Nostrils weren’t always used for breathing.

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Back when we were all still fish, our noses were good only for smelling – as modern fishes’ noses still are.

And we’d have had two pairs of nostrils, one set behind the other – as modern fish still do.

Water enters the piscine nose through the front pair and exits through the rear.

We humans and other tetrapods (mammals, birds, reptiles and amphibians) have kept the front pair, but the rear ones have become internal tubes that connect our nasal cavity to our throat, allowing us to breath through our nose.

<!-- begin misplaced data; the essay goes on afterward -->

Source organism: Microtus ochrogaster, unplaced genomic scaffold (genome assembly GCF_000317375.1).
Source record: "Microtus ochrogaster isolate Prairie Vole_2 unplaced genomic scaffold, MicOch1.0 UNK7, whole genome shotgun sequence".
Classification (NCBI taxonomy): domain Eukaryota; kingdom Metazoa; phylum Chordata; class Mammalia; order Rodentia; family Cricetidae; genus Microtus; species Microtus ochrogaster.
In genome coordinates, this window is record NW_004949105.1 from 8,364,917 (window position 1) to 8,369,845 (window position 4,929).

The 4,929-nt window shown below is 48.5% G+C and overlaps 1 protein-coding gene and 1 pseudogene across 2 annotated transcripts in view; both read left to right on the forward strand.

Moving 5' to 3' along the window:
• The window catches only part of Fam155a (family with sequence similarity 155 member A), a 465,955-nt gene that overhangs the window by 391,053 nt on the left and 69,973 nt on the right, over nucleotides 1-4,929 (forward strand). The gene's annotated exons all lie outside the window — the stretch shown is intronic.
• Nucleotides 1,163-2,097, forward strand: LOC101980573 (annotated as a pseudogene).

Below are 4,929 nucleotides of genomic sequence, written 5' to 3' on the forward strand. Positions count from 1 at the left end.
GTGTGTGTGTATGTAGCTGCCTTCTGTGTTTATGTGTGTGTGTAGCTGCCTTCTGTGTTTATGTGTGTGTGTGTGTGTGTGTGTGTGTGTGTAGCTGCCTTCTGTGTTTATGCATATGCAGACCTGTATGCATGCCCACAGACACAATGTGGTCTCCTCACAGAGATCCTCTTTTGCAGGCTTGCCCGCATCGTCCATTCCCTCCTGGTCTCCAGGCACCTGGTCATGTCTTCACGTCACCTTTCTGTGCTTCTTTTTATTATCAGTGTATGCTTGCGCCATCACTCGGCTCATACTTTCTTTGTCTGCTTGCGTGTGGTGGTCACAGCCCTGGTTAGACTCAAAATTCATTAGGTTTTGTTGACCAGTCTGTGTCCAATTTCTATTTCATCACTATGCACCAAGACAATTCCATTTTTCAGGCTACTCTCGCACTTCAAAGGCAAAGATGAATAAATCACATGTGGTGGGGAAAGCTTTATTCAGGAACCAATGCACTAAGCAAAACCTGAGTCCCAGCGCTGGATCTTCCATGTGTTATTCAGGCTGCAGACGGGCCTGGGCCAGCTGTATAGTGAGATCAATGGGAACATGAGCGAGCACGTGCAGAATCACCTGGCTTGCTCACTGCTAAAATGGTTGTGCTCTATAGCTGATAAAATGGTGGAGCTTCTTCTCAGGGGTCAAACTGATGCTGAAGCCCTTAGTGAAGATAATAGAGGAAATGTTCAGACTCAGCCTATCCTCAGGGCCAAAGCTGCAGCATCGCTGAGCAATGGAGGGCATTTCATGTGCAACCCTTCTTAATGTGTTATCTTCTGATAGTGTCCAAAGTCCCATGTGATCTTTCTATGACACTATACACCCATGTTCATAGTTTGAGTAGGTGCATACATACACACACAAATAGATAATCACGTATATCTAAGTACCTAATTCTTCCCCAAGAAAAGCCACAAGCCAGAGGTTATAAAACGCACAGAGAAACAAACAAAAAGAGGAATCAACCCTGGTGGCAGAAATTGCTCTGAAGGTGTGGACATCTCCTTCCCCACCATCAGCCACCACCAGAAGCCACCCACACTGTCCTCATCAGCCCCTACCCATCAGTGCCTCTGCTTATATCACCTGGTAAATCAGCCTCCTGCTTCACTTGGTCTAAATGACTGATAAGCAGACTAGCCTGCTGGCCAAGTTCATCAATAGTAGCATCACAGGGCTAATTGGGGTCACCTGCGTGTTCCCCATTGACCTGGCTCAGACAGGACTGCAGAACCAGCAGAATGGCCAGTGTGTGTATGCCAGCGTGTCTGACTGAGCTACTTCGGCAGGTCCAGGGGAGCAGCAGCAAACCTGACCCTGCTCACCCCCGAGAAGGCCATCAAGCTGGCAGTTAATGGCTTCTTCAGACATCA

For whales, breathing through nostrils sited in the customary position on the front of the face would be highly inefficient as it would require lifting the head up out of the water.

Which is why cetacean nostrils have migrated to the top of the head to become blowholes.

While baleen whales, such as blues and humpbacks, have a pair of blowholes, equivalent to our own paired nostrils, sperm whales, dolphins and other toothed whales have just one. This is derived from the left nostril; the right one opens internally.

And as anyone who has got their own nostrils to within sniffing distance of a blowhole will testify, a whale’s exhaled breath isn’t so sweet – a cocktail of farts, cabbages and rotting fish.

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Main image: A blue whale's blowhole can measure up to 50cm in diameter. © Kevin Schafer/Getty

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